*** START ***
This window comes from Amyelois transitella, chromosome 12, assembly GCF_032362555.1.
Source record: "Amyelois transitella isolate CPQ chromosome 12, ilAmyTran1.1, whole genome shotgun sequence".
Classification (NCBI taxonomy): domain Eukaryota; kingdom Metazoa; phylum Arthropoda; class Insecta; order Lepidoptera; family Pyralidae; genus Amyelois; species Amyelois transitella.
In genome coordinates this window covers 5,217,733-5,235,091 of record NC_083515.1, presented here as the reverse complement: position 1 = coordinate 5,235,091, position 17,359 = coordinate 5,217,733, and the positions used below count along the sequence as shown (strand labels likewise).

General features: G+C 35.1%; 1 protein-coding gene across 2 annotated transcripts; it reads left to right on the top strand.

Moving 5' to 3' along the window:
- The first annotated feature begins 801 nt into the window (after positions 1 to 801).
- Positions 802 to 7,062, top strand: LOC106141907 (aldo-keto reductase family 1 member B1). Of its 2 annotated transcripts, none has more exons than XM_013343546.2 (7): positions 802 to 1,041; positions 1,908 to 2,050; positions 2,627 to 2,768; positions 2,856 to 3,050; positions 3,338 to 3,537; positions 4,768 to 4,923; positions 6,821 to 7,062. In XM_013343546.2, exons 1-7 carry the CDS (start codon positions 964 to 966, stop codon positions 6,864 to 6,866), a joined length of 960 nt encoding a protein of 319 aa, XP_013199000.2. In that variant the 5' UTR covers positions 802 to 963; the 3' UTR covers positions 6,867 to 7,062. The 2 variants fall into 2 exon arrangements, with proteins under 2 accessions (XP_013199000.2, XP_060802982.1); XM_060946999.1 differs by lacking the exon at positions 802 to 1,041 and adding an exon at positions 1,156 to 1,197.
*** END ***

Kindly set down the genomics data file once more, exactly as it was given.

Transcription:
This window comes from Amyelois transitella, chromosome 12, assembly GCF_032362555.1.
Source record: "Amyelois transitella isolate CPQ chromosome 12, ilAmyTran1.1, whole genome shotgun sequence".
Classification (NCBI taxonomy): domain Eukaryota; kingdom Metazoa; phylum Arthropoda; class Insecta; order Lepidoptera; family Pyralidae; genus Amyelois; species Amyelois transitella.
In genome coordinates this window covers 5,217,733-5,235,091 of record NC_083515.1, presented here as the reverse complement: position 1 = coordinate 5,235,091, position 17,359 = coordinate 5,217,733, and the positions used below count along the sequence as shown (strand labels likewise).

General features: G+C 35.1%; 1 protein-coding gene across 2 annotated transcripts; it reads left to right on the top strand.

Moving 5' to 3' along the window:
- The first annotated feature begins 801 nt into the window (after positions 1 to 801).
- Positions 802 to 7,062, top strand: LOC106141907 (aldo-keto reductase family 1 member B1). Of its 2 annotated transcripts, none has more exons than XM_013343546.2 (7): positions 802 to 1,041; positions 1,908 to 2,050; positions 2,627 to 2,768; positions 2,856 to 3,050; positions 3,338 to 3,537; positions 4,768 to 4,923; positions 6,821 to 7,062. In XM_013343546.2, exons 1-7 carry the CDS (start codon positions 964 to 966, stop codon positions 6,864 to 6,866), a joined length of 960 nt encoding a protein of 319 aa, XP_013199000.2. In that variant the 5' UTR covers positions 802 to 963; the 3' UTR covers positions 6,867 to 7,062. The 2 variants fall into 2 exon arrangements, with proteins under 2 accessions (XP_013199000.2, XP_060802982.1); XM_060946999.1 differs by lacking the exon at positions 802 to 1,041 and adding an exon at positions 1,156 to 1,197.